Melissa Conrad Stöppler, MD
Melissa Conrad Stöppler, MD, is a U.S. board-certified Anatomic Pathologist with subspecialty training in the fields of Experimental and Molecular Pathology. Dr. Stöppler's educational background includes a BA with Highest Distinction from the University of Virginia and an MD from the University of North Carolina. She completed residency training in Anatomic Pathology at Georgetown University followed by subspecialty fellowship training in molecular diagnostics and experimental pathology.
William C. Shiel Jr., MD, FACP, FACR
Dr. Shiel received a Bachelor of Science degree with honors from the University of Notre Dame. There he was involved in research in radiation biology and received the Huisking Scholarship. After graduating from St. Louis University School of Medicine, he completed his Internal Medicine residency and Rheumatology fellowship at the University of California, Irvine. He is board-certified in Internal Medicine and Rheumatology.
In this Article
- Eczema facts
- What is eczema?
- What are the causes of eczema?
- What are risk factors for eczema?
- What are eczema symptoms and signs in babies, children, and adults?
- What are the different types of eczema?
- How is eczema diagnosed?
- What is the treatment for eczema?
- Can eczema be prevented?
- What are the possible complications of eczema?
- What is the prognosis (outlook) for eczema?
Can eczema be prevented?
While there is no cure for eczema, you can take steps to manage your symptoms and lessen the severity of outbreaks. Such measures include
- avoidance of over-bathing;
- applying moisturizer frequently, especially after bathing;
- bathing in warm, not hot, water and using a mild soap;
- limiting or avoiding contact with known irritants like soaps, perfumes, detergents, jewelry, environmental irritants, etc.;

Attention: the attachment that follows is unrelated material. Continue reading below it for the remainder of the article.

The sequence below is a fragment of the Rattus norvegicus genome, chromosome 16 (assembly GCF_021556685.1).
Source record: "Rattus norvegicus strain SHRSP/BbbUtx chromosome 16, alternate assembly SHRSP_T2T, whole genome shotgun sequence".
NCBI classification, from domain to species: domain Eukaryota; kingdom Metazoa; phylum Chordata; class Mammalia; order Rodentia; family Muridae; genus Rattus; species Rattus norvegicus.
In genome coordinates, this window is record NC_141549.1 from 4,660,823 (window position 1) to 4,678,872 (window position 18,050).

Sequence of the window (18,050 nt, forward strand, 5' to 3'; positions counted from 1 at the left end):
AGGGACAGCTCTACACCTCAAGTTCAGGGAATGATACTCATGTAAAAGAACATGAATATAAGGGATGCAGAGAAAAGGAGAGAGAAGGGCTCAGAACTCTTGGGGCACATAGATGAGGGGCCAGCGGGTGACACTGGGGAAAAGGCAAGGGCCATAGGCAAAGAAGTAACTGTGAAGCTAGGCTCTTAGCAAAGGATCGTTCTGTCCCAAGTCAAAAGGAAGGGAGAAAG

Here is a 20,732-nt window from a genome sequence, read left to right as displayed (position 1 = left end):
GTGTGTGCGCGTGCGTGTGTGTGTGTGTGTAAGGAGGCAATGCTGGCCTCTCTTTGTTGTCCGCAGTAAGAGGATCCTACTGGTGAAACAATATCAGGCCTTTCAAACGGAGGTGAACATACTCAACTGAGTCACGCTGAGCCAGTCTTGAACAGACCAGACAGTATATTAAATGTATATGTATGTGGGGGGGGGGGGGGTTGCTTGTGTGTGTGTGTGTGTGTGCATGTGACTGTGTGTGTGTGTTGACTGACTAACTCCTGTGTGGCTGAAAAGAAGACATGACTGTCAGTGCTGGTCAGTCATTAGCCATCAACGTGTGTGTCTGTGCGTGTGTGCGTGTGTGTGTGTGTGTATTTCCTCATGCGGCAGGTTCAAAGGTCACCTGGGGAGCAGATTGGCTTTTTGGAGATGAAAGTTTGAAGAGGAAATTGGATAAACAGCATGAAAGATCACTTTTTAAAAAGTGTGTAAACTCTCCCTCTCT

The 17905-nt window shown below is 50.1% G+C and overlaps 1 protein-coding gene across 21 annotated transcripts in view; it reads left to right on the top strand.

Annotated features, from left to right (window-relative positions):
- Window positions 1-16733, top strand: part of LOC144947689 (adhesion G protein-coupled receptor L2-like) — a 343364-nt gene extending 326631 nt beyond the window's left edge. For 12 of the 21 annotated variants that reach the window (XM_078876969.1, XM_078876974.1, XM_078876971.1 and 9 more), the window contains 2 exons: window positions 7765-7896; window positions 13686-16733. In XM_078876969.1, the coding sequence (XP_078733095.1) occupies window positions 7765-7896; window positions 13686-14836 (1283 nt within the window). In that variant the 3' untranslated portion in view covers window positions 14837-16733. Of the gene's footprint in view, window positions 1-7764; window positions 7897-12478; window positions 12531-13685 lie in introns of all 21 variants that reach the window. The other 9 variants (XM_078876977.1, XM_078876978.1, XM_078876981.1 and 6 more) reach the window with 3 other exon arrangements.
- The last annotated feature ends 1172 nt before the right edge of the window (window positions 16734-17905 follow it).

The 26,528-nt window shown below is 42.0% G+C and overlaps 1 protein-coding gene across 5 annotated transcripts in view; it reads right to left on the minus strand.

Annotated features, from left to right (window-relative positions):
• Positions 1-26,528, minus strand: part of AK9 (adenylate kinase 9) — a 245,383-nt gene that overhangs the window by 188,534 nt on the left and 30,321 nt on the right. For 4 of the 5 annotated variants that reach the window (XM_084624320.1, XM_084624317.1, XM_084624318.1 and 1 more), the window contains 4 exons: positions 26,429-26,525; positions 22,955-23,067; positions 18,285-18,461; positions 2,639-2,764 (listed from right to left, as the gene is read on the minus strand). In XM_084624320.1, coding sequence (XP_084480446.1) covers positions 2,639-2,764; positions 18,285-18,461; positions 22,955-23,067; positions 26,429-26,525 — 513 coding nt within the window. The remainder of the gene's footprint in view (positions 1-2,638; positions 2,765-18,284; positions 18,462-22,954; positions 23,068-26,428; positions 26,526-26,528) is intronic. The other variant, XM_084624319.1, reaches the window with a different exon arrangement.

- wearing loose-fitting clothing (cotton clothing may be less irritating for many people than wool or synthetic fibers);
- the use of cool compresses to help control itching;
- avoiding foods that cause allergic reactions;
- exercise, meditation, or other stress-management techniques can help those for whom stress is a trigger;
- wearing protective gloves for activities that require frequent submersion of the hands in water;
- avoiding activities that make you hot and sweaty as well as abrupt changes in temperature and humidity;
- using a humidifier in both winter (when the heating dries the atmosphere) and in the summer (if air conditioning is used because it depletes the moisture in the air);
- maintaining cool temperatures in sleeping areas, because heat can lead to sweating that may worsen itching and irritation.
What are the possible complications of eczema?
Mortality (death) from eczema itself is unheard of, but the morbidity (discomfort and disability) with eczema is significant in both adults and children and leads to work and school absences. Itching also increases the financial and psychological burden within a family.
As with any condition characterized by itchy skin, scratching can lead to skin wounds and secondary bacterial infections with Streptococcus or Staphylococcus bacteria. These bacterial infections may require antibiotic treatment.
Kaposi varicelliform eruption (eczema herpeticum) is a known complication of atopic dermatitis that develops in association with a primary herpes simplex virus infection. This condition is characterized by blisters that generally begin in areas of eczema and spread rapidly to other eczematous areas and normal skin. Treatment with the antiviral drug acyclovir (Zovirax) may bring relief.
As mentioned earlier, people who develop atopic dermatitis often progress to develop other forms of allergic disease. Up to 30% of people with atopic dermatitis will develop asthma, and about 35% develop allergic rhinitis (nasal allergies).
Find out what women really need.